“There was no doubt in my mind. I wanted to be in Batavia.”
Chmielowiec was highly motivated by her dad’s approach to teaching and to life: “When I saw my Dad being successful, even on the days he was frustrated with his job, it taught me to power through and go back the next day ready to make a difference.”
She realized the difference her father had made in the lives of his students from the feedback he has gotten and continues to receive from former students.
“One of my former students searched and found my sister on Facebook and told my sister what a difference I had made in her life, and that kind of comment makes it easy to overcome the tougher aspects of the job.”
Chmielowiec hates to see students wish away their high school years.
“It’s important to be involved and make the most of high school,” she says. “Once it’s over, you can never get that time back, so you need to embrace each day by learning all you can, both academically and with extra curricular activities.”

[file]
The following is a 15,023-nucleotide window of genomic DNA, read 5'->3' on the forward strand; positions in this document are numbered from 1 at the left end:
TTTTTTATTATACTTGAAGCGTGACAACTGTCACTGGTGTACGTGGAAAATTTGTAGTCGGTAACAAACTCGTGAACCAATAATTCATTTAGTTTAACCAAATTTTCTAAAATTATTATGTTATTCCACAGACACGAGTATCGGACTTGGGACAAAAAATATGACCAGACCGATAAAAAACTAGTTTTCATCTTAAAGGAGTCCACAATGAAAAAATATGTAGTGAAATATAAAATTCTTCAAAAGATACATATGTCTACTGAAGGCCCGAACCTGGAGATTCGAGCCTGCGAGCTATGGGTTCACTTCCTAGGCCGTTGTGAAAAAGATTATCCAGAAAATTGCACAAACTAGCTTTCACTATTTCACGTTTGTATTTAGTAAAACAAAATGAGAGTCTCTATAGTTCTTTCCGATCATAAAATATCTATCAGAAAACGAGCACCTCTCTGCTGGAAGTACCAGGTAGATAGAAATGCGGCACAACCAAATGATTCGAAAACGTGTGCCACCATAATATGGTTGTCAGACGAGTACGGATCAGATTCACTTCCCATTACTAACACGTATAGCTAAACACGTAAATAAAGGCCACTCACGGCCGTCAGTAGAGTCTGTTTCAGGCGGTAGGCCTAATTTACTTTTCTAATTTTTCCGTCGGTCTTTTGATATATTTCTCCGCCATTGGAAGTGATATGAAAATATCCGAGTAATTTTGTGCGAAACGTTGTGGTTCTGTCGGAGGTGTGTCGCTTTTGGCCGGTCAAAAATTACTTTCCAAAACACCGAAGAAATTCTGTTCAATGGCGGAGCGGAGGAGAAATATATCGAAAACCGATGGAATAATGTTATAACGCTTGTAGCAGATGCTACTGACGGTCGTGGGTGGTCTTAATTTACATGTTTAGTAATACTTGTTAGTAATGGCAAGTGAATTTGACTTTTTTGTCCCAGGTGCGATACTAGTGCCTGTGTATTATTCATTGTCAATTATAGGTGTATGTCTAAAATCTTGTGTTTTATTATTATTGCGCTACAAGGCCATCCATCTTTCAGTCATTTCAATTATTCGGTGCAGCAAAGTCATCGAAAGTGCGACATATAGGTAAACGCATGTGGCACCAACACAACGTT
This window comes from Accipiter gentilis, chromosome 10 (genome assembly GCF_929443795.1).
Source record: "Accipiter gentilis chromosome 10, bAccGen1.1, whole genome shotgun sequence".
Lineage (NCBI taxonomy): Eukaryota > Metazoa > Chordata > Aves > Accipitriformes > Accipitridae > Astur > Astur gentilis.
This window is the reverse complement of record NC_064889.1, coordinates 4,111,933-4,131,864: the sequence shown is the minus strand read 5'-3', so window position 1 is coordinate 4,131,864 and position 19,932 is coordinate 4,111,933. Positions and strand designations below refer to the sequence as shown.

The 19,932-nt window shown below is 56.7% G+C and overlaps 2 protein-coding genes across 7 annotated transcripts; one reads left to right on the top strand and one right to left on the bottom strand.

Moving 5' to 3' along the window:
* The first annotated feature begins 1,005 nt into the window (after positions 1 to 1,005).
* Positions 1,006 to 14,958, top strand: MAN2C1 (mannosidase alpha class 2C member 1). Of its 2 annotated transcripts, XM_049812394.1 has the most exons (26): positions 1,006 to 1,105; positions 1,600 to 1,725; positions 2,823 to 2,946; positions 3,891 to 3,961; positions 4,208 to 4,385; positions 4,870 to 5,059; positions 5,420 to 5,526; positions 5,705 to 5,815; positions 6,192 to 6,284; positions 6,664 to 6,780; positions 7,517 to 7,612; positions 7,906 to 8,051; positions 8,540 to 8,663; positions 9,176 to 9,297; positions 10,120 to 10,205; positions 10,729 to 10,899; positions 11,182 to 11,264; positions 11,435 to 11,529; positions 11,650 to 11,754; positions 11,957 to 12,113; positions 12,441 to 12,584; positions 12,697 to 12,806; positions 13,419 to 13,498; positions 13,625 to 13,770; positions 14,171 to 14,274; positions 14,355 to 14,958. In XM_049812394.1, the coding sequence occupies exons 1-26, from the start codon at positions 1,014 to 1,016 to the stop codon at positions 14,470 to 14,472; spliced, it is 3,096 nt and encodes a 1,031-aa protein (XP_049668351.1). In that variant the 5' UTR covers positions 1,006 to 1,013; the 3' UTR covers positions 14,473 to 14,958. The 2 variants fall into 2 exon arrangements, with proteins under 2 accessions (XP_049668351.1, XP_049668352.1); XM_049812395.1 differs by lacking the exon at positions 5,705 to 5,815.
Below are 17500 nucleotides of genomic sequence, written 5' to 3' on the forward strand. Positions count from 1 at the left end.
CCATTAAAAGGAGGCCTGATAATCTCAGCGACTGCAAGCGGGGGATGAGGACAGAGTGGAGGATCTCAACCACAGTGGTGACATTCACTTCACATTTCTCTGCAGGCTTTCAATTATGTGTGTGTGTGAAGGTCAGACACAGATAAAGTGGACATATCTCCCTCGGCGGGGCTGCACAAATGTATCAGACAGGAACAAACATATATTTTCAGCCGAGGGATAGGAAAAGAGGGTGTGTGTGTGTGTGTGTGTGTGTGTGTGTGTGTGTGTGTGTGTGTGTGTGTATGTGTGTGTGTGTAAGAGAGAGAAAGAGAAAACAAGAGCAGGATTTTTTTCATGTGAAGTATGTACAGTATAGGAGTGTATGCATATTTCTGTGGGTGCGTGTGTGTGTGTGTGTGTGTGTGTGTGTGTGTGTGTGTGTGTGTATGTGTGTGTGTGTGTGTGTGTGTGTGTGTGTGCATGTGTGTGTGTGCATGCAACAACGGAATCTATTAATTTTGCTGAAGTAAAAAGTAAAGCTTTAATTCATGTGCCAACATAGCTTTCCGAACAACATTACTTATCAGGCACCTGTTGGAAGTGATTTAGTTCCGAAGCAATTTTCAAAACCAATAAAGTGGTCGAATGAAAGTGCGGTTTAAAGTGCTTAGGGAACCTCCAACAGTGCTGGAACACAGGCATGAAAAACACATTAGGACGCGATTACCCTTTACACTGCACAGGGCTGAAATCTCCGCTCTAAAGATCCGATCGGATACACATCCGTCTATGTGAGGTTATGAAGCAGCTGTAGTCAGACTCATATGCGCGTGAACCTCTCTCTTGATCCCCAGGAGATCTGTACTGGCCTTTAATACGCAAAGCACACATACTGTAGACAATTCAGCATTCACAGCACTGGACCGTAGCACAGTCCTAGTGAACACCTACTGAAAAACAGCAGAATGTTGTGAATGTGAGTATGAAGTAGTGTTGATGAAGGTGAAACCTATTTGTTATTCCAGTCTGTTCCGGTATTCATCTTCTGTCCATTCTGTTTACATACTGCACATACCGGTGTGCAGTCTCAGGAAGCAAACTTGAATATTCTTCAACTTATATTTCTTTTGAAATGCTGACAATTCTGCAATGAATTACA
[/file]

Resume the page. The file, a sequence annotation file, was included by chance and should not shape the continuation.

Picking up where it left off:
When she’s not teaching, Chmielowiec enjoys spending time with her flat-coated retriever "George."
“I call him Geo, because it means Earth,” laughs Chmielowiec. “We enjoy hiking, running and walking. He’s 60 pounds, but he thinks he’s four pounds. I’m thinking of bringing him to school, because he’d be a nice addition to my classroom.”
It’s doubtful Chmielowiec’s students will spend time with Geo in the classroom. However, it’s quite possible they may run into Chmielowiec and Geo searching for rocks in a local park or marveling at their favorite constellations in a clear Batavia evening sky.